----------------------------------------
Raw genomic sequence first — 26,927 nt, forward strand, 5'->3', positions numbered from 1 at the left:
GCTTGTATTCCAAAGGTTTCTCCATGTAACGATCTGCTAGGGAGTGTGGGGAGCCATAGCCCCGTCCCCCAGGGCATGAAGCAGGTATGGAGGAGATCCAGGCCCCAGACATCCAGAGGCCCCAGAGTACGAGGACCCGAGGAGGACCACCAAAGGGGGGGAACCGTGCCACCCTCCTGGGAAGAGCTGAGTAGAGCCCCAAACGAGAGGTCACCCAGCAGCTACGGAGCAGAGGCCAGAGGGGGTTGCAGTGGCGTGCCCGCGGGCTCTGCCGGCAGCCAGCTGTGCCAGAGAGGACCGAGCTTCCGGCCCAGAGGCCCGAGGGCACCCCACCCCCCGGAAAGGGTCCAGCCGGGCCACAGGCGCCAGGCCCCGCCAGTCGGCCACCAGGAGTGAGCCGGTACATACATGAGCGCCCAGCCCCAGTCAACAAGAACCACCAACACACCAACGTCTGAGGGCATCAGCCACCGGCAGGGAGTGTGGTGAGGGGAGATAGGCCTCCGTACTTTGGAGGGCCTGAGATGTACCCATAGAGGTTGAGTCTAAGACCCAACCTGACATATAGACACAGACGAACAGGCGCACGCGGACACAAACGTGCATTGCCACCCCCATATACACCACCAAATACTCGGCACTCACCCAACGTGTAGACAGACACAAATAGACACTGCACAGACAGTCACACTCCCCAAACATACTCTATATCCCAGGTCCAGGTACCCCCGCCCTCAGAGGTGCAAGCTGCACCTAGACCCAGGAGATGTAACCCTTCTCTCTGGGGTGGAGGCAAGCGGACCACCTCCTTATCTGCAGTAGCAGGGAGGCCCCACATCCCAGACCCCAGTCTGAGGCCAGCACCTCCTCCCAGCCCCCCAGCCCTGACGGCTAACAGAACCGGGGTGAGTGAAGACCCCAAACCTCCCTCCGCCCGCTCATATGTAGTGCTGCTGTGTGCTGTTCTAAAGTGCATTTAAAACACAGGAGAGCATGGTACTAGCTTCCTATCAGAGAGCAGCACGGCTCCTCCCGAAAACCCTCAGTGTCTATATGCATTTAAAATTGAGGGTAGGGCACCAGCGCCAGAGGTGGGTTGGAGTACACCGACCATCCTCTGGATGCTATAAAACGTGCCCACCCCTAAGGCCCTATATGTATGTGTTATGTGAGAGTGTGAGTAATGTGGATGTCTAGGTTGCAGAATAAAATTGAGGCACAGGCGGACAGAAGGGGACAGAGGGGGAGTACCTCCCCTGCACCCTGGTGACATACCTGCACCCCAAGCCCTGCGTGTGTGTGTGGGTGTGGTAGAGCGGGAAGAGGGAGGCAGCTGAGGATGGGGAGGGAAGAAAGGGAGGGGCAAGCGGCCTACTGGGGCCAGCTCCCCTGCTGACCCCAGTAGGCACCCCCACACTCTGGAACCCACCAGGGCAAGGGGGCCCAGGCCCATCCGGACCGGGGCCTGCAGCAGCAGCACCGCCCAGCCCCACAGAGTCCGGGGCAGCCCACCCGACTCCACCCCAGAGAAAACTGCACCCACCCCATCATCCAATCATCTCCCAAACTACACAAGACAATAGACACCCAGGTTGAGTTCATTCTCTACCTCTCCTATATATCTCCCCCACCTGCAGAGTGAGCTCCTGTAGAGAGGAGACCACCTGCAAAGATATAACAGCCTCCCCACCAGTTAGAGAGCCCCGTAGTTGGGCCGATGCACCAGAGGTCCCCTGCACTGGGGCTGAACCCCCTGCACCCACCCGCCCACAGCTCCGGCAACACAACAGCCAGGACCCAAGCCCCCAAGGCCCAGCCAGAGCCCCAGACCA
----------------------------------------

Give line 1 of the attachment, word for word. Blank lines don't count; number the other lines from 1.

Raw genomic sequence first — 26,927 nt, forward strand, 5'->3', positions numbered from 1 at the left: